Despite outshooting the Blue Devils 57 to 36, Penn men’s lacrosse suffered its first loss of the season Saturday afternoon to No. 10 Duke in a tight 14-12 contest.
In its home opener, Penn (1-1) started off very strong with senior attacker Dylan Gergar scoring the game's first goal off of an assist from sophomore attacker Ben Smith after just 33 seconds of play. Gergar would tack on an assist a few minutes later, when senior midfielder Gabe Furey doubled Penn’s lead. After calling its first timeout, Duke (4-1) would quickly regroup.
After the first two goals, the first quarter quickly became a defense-heavy affair; both teams took their time sizing each other up. As time passed though, it became clear that the game was going to be decided by the team that had the more disciplined defense and took advantage of all its opportunities. Unfortunately for the Quakers, that team was not them.
With just under six minutes to play in the first quarter, Duke's Andrew McAdorey would earn the Blue Devils’ first goal of the match, faking out several Penn defenders en route to slotting in his shot past Penn's junior goalkeeper Emmet Carroll. Not even 20 seconds later, Duke would tie up the game when defender Wilson Stephenson would find his shot hit the back of the net.
This would prove to be the offensive spark that Duke was looking for while also marking the start of a defensive collapse for Penn, as the Blue Devils would go on to score eight unanswered goals.
Adding to the trouble was that the Penn offense struggled to score. The offense moved the ball well, but just couldn’t seem to capitalize on its chances. Even though Penn dominated time of possession, the team would come away with no goals to show for nearly 20 minutes of effort. Heading into halftime, the only solace the Quakers had was that they had scored the last goal, when senior midfielder James Shipley scored from distance with zeros on the clock to make the score 8-3.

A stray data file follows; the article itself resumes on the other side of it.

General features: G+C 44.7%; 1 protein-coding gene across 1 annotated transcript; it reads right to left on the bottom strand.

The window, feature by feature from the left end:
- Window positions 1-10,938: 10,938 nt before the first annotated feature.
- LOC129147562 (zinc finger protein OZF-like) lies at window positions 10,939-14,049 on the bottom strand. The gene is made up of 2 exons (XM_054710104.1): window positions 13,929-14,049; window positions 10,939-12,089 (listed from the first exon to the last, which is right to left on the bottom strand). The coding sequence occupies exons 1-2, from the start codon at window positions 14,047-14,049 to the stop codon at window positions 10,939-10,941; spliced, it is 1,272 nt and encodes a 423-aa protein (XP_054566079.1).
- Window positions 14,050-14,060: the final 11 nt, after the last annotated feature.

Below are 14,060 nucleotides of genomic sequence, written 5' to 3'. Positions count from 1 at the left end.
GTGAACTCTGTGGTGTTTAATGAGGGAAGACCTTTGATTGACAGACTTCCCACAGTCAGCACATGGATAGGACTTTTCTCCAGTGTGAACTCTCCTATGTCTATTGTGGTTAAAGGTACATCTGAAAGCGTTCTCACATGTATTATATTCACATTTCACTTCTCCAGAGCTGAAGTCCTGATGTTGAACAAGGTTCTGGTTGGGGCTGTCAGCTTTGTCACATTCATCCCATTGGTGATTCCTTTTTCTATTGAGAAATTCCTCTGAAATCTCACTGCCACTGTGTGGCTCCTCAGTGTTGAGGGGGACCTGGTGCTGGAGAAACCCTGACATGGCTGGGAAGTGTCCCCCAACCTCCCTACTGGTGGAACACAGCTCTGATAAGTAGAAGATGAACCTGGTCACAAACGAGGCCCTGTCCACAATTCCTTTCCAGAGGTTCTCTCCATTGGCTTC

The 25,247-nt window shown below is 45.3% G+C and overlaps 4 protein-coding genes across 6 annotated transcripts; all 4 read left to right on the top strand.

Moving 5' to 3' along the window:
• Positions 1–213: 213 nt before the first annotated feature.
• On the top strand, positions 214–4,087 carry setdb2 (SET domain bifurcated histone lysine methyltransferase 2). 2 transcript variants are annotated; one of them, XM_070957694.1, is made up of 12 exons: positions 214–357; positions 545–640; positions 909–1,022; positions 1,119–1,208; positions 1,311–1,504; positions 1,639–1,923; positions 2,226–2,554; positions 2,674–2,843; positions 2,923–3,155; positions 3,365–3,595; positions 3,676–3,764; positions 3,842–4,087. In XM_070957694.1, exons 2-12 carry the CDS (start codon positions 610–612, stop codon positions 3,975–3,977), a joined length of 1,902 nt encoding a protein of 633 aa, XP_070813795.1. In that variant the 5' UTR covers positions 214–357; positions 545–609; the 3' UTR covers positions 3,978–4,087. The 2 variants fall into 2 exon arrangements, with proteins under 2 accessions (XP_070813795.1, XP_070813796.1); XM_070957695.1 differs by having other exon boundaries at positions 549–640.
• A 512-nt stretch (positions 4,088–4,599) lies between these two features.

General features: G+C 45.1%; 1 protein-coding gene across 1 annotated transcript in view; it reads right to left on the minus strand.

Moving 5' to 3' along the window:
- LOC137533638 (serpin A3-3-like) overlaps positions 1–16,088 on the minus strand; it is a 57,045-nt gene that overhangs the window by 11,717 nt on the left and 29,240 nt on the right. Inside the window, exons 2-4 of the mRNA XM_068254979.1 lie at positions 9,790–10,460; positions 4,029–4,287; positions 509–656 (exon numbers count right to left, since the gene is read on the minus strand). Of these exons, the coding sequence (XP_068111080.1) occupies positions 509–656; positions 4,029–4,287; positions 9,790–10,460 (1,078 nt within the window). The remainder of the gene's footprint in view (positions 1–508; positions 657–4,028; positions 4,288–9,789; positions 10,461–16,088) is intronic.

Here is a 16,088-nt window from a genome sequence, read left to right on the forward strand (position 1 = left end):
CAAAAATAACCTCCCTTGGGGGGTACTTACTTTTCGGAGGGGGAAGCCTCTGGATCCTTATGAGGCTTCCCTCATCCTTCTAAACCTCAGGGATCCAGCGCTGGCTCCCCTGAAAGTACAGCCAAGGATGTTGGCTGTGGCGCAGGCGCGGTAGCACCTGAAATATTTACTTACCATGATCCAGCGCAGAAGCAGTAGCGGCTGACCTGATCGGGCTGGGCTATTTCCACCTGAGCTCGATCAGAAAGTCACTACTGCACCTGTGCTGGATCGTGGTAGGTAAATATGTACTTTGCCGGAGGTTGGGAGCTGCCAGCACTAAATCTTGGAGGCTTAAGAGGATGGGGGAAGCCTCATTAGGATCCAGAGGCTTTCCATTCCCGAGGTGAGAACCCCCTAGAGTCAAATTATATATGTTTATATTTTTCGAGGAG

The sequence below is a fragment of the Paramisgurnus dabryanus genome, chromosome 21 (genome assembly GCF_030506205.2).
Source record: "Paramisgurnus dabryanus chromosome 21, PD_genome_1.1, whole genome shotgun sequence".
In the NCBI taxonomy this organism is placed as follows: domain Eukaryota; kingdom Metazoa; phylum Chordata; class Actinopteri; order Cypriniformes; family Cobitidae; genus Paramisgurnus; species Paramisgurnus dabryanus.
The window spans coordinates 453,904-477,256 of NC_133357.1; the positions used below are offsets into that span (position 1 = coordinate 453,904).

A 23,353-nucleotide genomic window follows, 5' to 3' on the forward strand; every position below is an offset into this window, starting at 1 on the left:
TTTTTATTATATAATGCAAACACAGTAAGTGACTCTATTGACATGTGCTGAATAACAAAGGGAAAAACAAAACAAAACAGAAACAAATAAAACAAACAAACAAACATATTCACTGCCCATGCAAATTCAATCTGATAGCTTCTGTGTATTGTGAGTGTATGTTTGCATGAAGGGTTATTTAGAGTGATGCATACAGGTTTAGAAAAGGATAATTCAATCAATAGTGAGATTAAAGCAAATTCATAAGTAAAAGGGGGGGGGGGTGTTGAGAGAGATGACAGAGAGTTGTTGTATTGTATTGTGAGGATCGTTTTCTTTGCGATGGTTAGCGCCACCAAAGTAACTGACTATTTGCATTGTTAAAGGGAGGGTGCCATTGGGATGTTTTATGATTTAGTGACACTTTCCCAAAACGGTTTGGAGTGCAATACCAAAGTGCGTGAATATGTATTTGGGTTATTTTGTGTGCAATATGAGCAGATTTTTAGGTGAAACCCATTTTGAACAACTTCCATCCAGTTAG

“We didn’t really shoot as well or pick up ground balls as well as we we would like,” coach Mike Murphy said. “The defensive was a little out of sync and the ball didn’t move as quickly as it normally does on offense.”
The second half showed a marked improvement for Penn; they would go on their own run to bring the score to within two goals. However, it was too little way too late. The team’s inability to finish its attacking opportunities much earlier in the game came back to haunt it as Duke’s defense bent but did not break.
“Credit to Duke,” Murphy said. “They outplayed us and deserved to win.”
Penn’s failure to win faceoffs, remain disciplined on defense, and be more clinical with attacking opportunities created the perfect recipe for a loss to an unforgiving opponent. Penn finished the game winning just 11 faceoffs out of 29. Penn also converted just 12 of its 56 shots into goals. Moving forward, improving offensive efficiency will be a pivotal focus for the team.
Penn will look to bounce back from the tough loss when they travel to State College, Pa. to play Penn State on March 4 at 3:00 p.m.